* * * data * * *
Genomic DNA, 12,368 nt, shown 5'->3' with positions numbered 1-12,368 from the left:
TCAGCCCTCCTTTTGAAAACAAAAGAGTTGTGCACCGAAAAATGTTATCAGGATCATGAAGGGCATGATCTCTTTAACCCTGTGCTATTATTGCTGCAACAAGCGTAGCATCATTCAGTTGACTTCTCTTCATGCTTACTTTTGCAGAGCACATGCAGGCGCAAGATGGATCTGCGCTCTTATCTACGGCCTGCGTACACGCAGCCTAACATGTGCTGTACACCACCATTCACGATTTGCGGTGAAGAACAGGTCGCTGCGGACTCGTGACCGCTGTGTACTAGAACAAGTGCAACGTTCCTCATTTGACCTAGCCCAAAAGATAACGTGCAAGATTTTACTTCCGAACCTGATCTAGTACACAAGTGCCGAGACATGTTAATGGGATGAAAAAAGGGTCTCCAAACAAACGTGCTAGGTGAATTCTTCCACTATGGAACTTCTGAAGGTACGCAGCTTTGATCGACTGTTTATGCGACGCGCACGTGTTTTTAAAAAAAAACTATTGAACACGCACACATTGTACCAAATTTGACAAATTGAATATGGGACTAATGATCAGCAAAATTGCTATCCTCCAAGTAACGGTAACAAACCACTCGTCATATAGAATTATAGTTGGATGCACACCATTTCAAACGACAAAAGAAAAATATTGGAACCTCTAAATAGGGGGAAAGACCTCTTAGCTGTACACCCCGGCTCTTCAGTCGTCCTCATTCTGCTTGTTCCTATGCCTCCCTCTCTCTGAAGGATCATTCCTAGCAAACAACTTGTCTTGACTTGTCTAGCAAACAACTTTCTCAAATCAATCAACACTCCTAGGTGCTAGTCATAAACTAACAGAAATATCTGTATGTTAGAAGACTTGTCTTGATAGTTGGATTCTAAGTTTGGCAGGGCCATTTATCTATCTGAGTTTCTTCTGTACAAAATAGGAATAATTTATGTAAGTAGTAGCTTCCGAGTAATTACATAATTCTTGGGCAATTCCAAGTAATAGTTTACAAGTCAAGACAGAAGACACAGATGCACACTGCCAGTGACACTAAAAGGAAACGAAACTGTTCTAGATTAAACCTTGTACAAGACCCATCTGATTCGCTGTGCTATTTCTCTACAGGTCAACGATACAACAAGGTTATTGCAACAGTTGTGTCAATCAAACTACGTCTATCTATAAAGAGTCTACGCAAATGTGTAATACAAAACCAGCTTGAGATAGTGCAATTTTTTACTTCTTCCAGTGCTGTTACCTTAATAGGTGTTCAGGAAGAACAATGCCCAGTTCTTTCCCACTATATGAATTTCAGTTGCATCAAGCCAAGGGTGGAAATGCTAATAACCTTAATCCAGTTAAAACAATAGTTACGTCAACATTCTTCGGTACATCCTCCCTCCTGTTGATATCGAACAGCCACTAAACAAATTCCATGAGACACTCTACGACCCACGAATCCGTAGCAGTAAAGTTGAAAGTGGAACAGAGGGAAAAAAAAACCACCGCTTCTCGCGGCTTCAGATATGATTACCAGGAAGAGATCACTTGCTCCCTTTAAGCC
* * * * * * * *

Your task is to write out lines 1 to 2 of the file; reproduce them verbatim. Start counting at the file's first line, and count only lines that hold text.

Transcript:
Genomic DNA, 12,368 nt, shown 5'->3' with positions numbered 1-12,368 from the left:
TCAGCCCTCCTTTTGAAAACAAAAGAGTTGTGCACCGAAAAATGTTATCAGGATCATGAAGGGCATGATCTCTTTAACCCTGTGCTATTATTGCTGCAACAAGCGTAGCATCATTCAGTTGACTTCTCTTCATGCTTACTTTTGCAGAGCACATGCAGGCGCAAGATGGATCTGCGCTCTTATCTACGGCCTGCGTACACGCAGCCTAACATGTGCTGTACACCACCATTCACGATTTGCGGTGAAGAACAGGTCGCTGCGGACTCGTGACCGCTGTGTACTAGAACAAGTGCAACGTTCCTCATTTGACCTAGCCCAAAAGATAACGTGCAAGATTTTACTTCCGAACCTGATCTAGTACACAAGTGCCGAGACATGTTAATGGGATGAAAAAAGGGTCTCCAAACAAACGTGCTAGGTGAATTCTTCCACTATGGAACTTCTGAAGGTACGCAGCTTTGATCGACTGTTTATGCGACGCGCACGTGTTTTTAAAAAAAAACTATTGAACACGCACACATTGTACCAAATTTGACAAATTGAATATGGGACTAATGATCAGCAAAATTGCTATCCTCCAAGTAACGGTAACAAACCACTCGTCATATAGAATTATAGTTGGATGCACACCATTTCAAACGACAAAAGAAAAATATTGGAACCTCTAAATAGGGGGAAAGACCTCTTAGCTGTACACCCCGGCTCTTCAGTCGTCCTCATTCTGCTTGTTCCTATGCCTCCCTCTCTCTGAAGGATCATTCCTAGCAAACAACTTGTCTTGACTTGTCTAGCAAACAACTTTCTCAAATCAATCAACACTCCTAGGTGCTAGTCATAAACTAACAGAAATATCTGTATGTTAGAAGACTTGTCTTGATAGTTGGATTCTAAGTTTGGCAGGGCCATTTATCTATCTGAGTTTCTTCTGTACAAAATAGGAATAATTTATGTAAGTAGTAGCTTCCGAGTAATTACATAATTCTTGGGCAATTCCAAGTAATAGTTTACAAGTCAAGACAGAAGACACAGATGCACACTGCCAGTGACACTAAAAGGAAACGAAACTGTTCTAGATTAAACCTTGTACAAGACCCATCTGATTCGCTGTGCTATTTCTCTACAGGTCAACGATACAACAAGGTTATTGCAACAGTTGTGTCAATCAAACTACGTCTATCTATAAAGAGTCTACGCAAATGTGTAATACAAAACCAGCTTGAGATAGTGCAATTTTTTACTTCTTCCAGTGCTGTTACCTTAATAGGTGTTCAGGAAGAACAATGCCCAGTTCTTTCCCACTATATGAATTTCAGTTGCATCAAGCCAAGGGTGGAAATGCTAATAACCTTAATCCAGTTAAAACAATAGTTACGTCAACATTCTTCGGTACATCCTCCCTCCTGTTGATATCGAACAGCCACTAAACAAATTCCATGAGACACTCTACGACCCACGAATCCGTAGCAGTAAAGTTGAAAGTGGAACAGAGGGAAAAAAAAACCACCGCTTCTCGCGGCTTCAGATATGATTACCAGGAAGAGATCACTTGCTCCCTTTAAGCC